The Iliad of Homer
Page: 125Shall wretched Greece no more confess our care,
Condemn'd to suffer the full force of fate,
And drain the dregs of heaven's relentless hate?
Gods! shall one raging hand thus level all?
What numbers fell! what numbers yet shall fall!
What power divine shall Hector's wrath assuage?
Still swells the slaughter, and still grows the rage!"
So spake the imperial regent of the skies;
To whom the goddess with the azure eyes:
"Long since had Hector stain'd these fields with gore,
Stretch'd by some Argive on his native shore:
But he above, the sire of heaven, withstands,
Mocks our attempts, and slights our just demands;
The stubborn god, inflexible and hard,
Forgets my service and deserved reward:
Saved I, for this, his favourite son distress'd,
By stern Eurystheus with long labours press'd?
He begg'd, with tears he begg'd, in deep dismay;
I shot from heaven, and gave his arm the day.
Oh had my wisdom known this dire event,
When to grim Pluto's gloomy gates he went;
The triple dog had never felt his chain,
Nor Styx been cross'd, nor hell explored in vain.
Averse to me of all his heaven of gods,
At Thetis' suit the partial Thunderer nods;
To grace her gloomy, fierce, resenting son,
My hopes are frustrate, and my Greeks undone.
Some future day, perhaps, he may be moved
To call his blue-eyed maid his best beloved.
Haste, launch thy chariot, through yon ranks to ride;
Myself will arm, and thunder at thy side.
Then, goddess! say, shall Hector glory then?
(That terror of the Greeks, that man of men)
When Juno's self, and Pallas shall appear,
All dreadful in the crimson walks of war!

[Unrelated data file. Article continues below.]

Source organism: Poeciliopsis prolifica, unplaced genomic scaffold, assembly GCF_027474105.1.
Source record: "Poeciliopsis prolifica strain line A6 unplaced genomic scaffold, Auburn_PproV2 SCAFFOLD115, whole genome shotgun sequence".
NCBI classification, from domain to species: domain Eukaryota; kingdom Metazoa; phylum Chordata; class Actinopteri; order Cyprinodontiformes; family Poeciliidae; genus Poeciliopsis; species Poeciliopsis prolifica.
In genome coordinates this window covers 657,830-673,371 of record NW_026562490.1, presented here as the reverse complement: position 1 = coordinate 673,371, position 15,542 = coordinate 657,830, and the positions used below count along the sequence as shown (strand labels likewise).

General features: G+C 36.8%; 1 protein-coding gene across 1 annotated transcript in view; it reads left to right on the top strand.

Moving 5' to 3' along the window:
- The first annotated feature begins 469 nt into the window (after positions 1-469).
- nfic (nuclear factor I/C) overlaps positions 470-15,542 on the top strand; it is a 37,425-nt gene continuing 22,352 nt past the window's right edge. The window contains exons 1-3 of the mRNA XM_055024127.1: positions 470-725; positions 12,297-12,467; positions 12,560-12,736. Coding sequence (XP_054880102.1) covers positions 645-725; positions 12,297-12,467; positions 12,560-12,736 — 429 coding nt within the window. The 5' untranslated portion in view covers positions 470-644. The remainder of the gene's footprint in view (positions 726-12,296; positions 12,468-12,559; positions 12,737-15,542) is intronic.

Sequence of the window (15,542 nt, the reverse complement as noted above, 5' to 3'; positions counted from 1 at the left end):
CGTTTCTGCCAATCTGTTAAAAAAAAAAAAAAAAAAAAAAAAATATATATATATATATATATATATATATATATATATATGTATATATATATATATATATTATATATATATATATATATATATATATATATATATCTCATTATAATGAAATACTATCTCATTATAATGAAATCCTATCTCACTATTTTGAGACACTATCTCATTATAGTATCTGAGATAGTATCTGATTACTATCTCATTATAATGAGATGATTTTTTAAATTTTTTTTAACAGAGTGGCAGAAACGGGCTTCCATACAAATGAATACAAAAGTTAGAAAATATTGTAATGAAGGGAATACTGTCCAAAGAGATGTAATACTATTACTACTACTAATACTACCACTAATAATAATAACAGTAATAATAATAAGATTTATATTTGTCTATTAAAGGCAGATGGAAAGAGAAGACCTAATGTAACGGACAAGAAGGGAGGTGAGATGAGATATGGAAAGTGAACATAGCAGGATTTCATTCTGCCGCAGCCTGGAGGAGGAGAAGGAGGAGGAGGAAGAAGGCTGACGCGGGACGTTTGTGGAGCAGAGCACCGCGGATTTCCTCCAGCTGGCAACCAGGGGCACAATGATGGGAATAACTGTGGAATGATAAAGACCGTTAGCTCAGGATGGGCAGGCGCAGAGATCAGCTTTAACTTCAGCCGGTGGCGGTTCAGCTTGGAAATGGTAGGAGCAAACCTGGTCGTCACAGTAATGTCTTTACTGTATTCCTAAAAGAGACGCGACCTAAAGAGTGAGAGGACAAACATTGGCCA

What mighty Trojan then, on yonder shore,
Expiring, pale, and terrible no more,
Shall feast the fowls, and glut the dogs with gore?"
She ceased, and Juno rein'd the steeds with care:
(Heaven's awful empress, Saturn's other heir:)
Pallas, meanwhile, her various veil unbound,
With flowers adorn'd, with art immortal crown'd;
The radiant robe her sacred fingers wove
Floats in rich waves, and spreads the court of Jove.
Her father's arms her mighty limbs invest,
His cuirass blazes on her ample breast.
The vigorous power the trembling car ascends:[pg 152]
Shook by her arm, the massy javelin bends:
Huge, ponderous, strong! that when her fury burns
Proud tyrants humbles, and whole hosts o'erturns.
Saturnia lends the lash; the coursers fly;
Smooth glides the chariot through the liquid sky.
Heaven's gates spontaneous open to the powers,
Heaven's golden gates, kept by the winged Hours.
Commission'd in alternate watch they stand,
The sun's bright portals and the skies command;
Close, or unfold, the eternal gates of day
Bar heaven with clouds, or roll those clouds away.
The sounding hinges ring, the clouds divide.
Prone down the steep of heaven their course they guide.
But Jove, incensed, from Ida's top survey'd,
And thus enjoin'd the many-colour'd maid.
JUNO AND MINERVA GOING TO ASSIST THE GREEKS.
"Thaumantia! mount the winds, and stop their car;
Against the highest who shall wage the war?